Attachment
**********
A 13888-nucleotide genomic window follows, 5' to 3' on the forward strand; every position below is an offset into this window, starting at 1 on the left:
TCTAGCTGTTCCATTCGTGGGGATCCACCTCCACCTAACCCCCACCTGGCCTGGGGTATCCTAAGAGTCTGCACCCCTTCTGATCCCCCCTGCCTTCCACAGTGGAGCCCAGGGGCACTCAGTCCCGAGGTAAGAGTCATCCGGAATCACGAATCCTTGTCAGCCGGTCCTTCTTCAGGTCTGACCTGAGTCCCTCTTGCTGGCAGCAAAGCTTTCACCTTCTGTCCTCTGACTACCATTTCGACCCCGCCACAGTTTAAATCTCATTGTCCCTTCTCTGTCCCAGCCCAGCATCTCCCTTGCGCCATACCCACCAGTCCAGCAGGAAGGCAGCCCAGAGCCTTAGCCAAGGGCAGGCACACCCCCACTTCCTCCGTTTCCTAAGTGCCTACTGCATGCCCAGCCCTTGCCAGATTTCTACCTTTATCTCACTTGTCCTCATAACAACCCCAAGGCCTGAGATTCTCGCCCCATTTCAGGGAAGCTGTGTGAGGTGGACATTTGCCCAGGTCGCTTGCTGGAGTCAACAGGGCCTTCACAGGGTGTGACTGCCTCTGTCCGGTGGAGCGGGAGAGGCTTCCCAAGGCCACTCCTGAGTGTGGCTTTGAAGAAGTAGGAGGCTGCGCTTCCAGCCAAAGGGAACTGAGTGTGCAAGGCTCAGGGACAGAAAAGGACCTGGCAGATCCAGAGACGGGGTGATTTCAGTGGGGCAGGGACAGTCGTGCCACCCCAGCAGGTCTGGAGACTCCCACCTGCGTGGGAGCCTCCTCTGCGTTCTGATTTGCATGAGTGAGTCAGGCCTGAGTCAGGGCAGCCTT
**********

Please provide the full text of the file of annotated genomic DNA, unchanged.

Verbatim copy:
A 13888-nucleotide genomic window follows, 5' to 3' on the forward strand; every position below is an offset into this window, starting at 1 on the left:
TCTAGCTGTTCCATTCGTGGGGATCCACCTCCACCTAACCCCCACCTGGCCTGGGGTATCCTAAGAGTCTGCACCCCTTCTGATCCCCCCTGCCTTCCACAGTGGAGCCCAGGGGCACTCAGTCCCGAGGTAAGAGTCATCCGGAATCACGAATCCTTGTCAGCCGGTCCTTCTTCAGGTCTGACCTGAGTCCCTCTTGCTGGCAGCAAAGCTTTCACCTTCTGTCCTCTGACTACCATTTCGACCCCGCCACAGTTTAAATCTCATTGTCCCTTCTCTGTCCCAGCCCAGCATCTCCCTTGCGCCATACCCACCAGTCCAGCAGGAAGGCAGCCCAGAGCCTTAGCCAAGGGCAGGCACACCCCCACTTCCTCCGTTTCCTAAGTGCCTACTGCATGCCCAGCCCTTGCCAGATTTCTACCTTTATCTCACTTGTCCTCATAACAACCCCAAGGCCTGAGATTCTCGCCCCATTTCAGGGAAGCTGTGTGAGGTGGACATTTGCCCAGGTCGCTTGCTGGAGTCAACAGGGCCTTCACAGGGTGTGACTGCCTCTGTCCGGTGGAGCGGGAGAGGCTTCCCAAGGCCACTCCTGAGTGTGGCTTTGAAGAAGTAGGAGGCTGCGCTTCCAGCCAAAGGGAACTGAGTGTGCAAGGCTCAGGGACAGAAAAGGACCTGGCAGATCCAGAGACGGGGTGATTTCAGTGGGGCAGGGACAGTCGTGCCACCCCAGCAGGTCTGGAGACTCCCACCTGCGTGGGAGCCTCCTCTGCGTTCTGATTTGCATGAGTGAGTCAGGCCTGAGTCAGGGCAGCCTT